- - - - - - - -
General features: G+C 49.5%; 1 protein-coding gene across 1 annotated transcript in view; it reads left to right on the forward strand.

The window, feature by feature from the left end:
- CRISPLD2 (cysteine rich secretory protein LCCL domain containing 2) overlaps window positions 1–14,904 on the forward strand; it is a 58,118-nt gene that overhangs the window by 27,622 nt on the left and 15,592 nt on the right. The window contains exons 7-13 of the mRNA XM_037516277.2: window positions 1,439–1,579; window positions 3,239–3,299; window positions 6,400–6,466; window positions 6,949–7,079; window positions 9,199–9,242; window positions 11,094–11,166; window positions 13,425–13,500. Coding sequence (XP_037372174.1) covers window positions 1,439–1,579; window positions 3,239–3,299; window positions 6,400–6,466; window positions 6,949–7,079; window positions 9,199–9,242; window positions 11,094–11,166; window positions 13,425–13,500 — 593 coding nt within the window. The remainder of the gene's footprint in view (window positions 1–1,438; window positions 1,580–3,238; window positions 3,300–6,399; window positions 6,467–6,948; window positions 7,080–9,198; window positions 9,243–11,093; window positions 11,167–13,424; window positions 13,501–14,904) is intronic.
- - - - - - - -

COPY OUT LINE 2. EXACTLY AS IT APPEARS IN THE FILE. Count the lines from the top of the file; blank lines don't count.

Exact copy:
The window, feature by feature from the left end: